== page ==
Dual impact from coincide potential complications of cancer therapy and sarcopenia: A narrative review
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CitationAl-Taie, A. ve Köseoğlu, A. (2022). Dual impact from coincide potential complications of cancer therapy and sarcopenia: A narrative review. Oncology in Clinical Practice, 18(5), 302-325. https://doi.org/10.5603/OCP.2021.0023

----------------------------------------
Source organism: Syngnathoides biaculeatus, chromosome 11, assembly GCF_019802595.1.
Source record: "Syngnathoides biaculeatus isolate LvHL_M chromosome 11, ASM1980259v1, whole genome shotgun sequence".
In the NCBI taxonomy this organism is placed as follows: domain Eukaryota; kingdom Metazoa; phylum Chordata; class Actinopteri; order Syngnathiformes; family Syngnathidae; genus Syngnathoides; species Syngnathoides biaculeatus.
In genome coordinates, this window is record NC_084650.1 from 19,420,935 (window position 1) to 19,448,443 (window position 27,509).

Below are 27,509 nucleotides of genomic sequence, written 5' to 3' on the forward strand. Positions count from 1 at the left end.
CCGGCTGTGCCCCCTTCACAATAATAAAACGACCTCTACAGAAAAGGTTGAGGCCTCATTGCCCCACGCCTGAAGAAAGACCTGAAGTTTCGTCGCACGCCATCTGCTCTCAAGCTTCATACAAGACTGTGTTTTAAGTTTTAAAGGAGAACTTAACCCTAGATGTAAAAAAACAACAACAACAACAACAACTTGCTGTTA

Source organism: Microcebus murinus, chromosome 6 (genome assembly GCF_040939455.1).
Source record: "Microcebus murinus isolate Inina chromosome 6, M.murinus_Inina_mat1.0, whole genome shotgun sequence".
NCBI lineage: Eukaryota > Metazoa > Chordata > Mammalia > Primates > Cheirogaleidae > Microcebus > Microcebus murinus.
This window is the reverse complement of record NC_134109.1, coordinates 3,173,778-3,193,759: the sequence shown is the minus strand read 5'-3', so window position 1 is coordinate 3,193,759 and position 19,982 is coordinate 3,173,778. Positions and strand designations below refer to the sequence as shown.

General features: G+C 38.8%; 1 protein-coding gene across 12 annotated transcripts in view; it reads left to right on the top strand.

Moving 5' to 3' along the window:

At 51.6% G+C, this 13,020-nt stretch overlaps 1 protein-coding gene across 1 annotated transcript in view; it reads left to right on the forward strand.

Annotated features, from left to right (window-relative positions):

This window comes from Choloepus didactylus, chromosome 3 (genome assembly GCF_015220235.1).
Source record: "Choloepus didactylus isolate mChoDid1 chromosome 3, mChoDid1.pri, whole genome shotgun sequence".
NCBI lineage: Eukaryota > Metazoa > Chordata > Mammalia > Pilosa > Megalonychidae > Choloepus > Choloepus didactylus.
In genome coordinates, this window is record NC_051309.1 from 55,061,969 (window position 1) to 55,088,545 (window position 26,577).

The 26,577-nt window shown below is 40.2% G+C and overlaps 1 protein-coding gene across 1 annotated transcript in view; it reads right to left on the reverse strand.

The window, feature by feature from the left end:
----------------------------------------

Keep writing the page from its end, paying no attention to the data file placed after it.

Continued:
Sarcopenia is a disorder of progressive loss of skeletal muscle mass and strength that is linked with multiple complications, decreased physical activity, lower quality of life and accelerated mortality rate. It is more common among cancer patients and identified with reduced tolerance by the toxic effects from cancer therapy, negative outcomes, lowered response and overall survival rate. This narrative review aims to demonstrate the dual impact from the co-occurrence of cancer therapy; chemotherapy, radiotherapy, immunotherapy, and sarcopenia alongside the potential complications from their coincide effects on cancer prognosis. By searching through data sets, all articles that focused on sarcopenia and cancer therapy were collected in the indexed journals between the years 2000 and 2021 that could provide findings for the potential complications from the coinciding effects of cancer therapy and sarcopenia in cancer patients receiving chemo-radio- and immunotherapy. Outcome measures were the rate of studies showing potential complications from the co-occurrence of cancer therapies and sarcopenia. A total of hundred-two cohort studies were enrolled. The majority were about chemotherapy and sarcopenia (45%). About 56.9% of the studies designed as retrospective analysis, and a high proportion were about chemotherapy and sarcopenia (21.6%). About 63.7% of the studies reported skeletal muscle index as the primary marker. Lower than half of the reviewed studies revealed a significant increase in the rate of sarcopenia (47%). The direct toxic effects of chemotherapy on skeletal muscle were reported in 13.7% of the studies. Studies that reported the impact of sarcopenia on a reduction in chemotherapy cycles were about 10.8%. About 11.8% and 14.7% of the studies showed lowered overall survival by the coinciding impact of chemotherapy/radiotherapy and sarcopenia, respectively. In conclusion, the evaluation of sarcopenia in cancer patients should be considered a primary part of oncological care in cancer patients as there are potential complications and poor survival from the co-occurrence of sarcopenia and different cancer therapies.